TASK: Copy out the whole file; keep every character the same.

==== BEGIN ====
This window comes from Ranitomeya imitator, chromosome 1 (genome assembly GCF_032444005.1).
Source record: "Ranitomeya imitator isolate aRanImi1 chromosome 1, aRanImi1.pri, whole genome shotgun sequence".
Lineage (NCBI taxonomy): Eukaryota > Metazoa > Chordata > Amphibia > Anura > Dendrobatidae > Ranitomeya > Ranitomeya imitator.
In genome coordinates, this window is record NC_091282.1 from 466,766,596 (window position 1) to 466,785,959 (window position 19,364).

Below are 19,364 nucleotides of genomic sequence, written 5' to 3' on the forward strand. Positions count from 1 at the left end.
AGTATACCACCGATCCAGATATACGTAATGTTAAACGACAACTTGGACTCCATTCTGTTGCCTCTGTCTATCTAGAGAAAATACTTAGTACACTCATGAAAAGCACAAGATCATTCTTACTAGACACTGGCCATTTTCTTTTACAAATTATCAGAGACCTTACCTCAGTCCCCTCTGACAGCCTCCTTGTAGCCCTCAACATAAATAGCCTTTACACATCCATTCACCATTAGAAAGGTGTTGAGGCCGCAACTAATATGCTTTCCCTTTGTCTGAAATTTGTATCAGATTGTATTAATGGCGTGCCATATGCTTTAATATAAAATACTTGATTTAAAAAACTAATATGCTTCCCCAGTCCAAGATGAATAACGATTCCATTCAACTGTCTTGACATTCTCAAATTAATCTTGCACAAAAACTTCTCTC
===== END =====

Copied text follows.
This window comes from Ranitomeya imitator, chromosome 1 (genome assembly GCF_032444005.1).
Source record: "Ranitomeya imitator isolate aRanImi1 chromosome 1, aRanImi1.pri, whole genome shotgun sequence".
Lineage (NCBI taxonomy): Eukaryota > Metazoa > Chordata > Amphibia > Anura > Dendrobatidae > Ranitomeya > Ranitomeya imitator.
In genome coordinates, this window is record NC_091282.1 from 466,766,596 (window position 1) to 466,785,959 (window position 19,364).

Below are 19,364 nucleotides of genomic sequence, written 5' to 3' on the forward strand. Positions count from 1 at the left end.
AGTATACCACCGATCCAGATATACGTAATGTTAAACGACAACTTGGACTCCATTCTGTTGCCTCTGTCTATCTAGAGAAAATACTTAGTACACTCATGAAAAGCACAAGATCATTCTTACTAGACACTGGCCATTTTCTTTTACAAATTATCAGAGACCTTACCTCAGTCCCCTCTGACAGCCTCCTTGTAGCCCTCAACATAAATAGCCTTTACACATCCATTCACCATTAGAAAGGTGTTGAGGCCGCAACTAATATGCTTTCCCTTTGTCTGAAATTTGTATCAGATTGTATTAATGGCGTGCCATATGCTTTAATATAAAATACTTGATTTAAAAAACTAATATGCTTCCCCAGTCCAAGATGAATAACGATTCCATTCAACTGTCTTGACATTCTCAAATTAATCTTGCACAAAAACTTCTCTC